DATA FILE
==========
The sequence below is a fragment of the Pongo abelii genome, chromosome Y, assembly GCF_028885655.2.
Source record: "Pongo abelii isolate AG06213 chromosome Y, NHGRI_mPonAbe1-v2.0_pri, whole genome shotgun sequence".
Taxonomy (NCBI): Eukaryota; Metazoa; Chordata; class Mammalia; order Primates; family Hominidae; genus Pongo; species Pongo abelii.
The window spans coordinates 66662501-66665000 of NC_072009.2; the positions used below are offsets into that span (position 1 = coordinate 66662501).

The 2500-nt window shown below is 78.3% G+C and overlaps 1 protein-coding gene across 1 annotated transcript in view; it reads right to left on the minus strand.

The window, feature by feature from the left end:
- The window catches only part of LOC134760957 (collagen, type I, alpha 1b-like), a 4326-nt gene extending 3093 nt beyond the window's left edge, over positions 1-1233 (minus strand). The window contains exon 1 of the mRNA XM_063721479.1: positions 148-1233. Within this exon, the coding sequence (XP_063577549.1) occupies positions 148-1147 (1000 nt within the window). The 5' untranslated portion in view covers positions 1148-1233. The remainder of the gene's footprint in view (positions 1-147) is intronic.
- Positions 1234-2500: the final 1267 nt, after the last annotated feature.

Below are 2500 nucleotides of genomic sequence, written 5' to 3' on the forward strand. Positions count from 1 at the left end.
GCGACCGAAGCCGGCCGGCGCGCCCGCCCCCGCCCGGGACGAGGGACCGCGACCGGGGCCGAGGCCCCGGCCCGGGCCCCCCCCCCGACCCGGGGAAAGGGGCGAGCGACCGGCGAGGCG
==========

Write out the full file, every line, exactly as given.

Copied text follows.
The sequence below is a fragment of the Pongo abelii genome, chromosome Y, assembly GCF_028885655.2.
Source record: "Pongo abelii isolate AG06213 chromosome Y, NHGRI_mPonAbe1-v2.0_pri, whole genome shotgun sequence".
Taxonomy (NCBI): Eukaryota; Metazoa; Chordata; class Mammalia; order Primates; family Hominidae; genus Pongo; species Pongo abelii.
The window spans coordinates 66662501-66665000 of NC_072009.2; the positions used below are offsets into that span (position 1 = coordinate 66662501).

The 2500-nt window shown below is 78.3% G+C and overlaps 1 protein-coding gene across 1 annotated transcript in view; it reads right to left on the minus strand.

The window, feature by feature from the left end:
- The window catches only part of LOC134760957 (collagen, type I, alpha 1b-like), a 4326-nt gene extending 3093 nt beyond the window's left edge, over positions 1-1233 (minus strand). The window contains exon 1 of the mRNA XM_063721479.1: positions 148-1233. Within this exon, the coding sequence (XP_063577549.1) occupies positions 148-1147 (1000 nt within the window). The 5' untranslated portion in view covers positions 1148-1233. The remainder of the gene's footprint in view (positions 1-147) is intronic.
- Positions 1234-2500: the final 1267 nt, after the last annotated feature.

Below are 2500 nucleotides of genomic sequence, written 5' to 3' on the forward strand. Positions count from 1 at the left end.
GCGACCGAAGCCGGCCGGCGCGCCCGCCCCCGCCCGGGACGAGGGACCGCGACCGGGGCCGAGGCCCCGGCCCGGGCCCCCCCCCCGACCCGGGGAAAGGGGCGAGCGACCGGCGAGGCG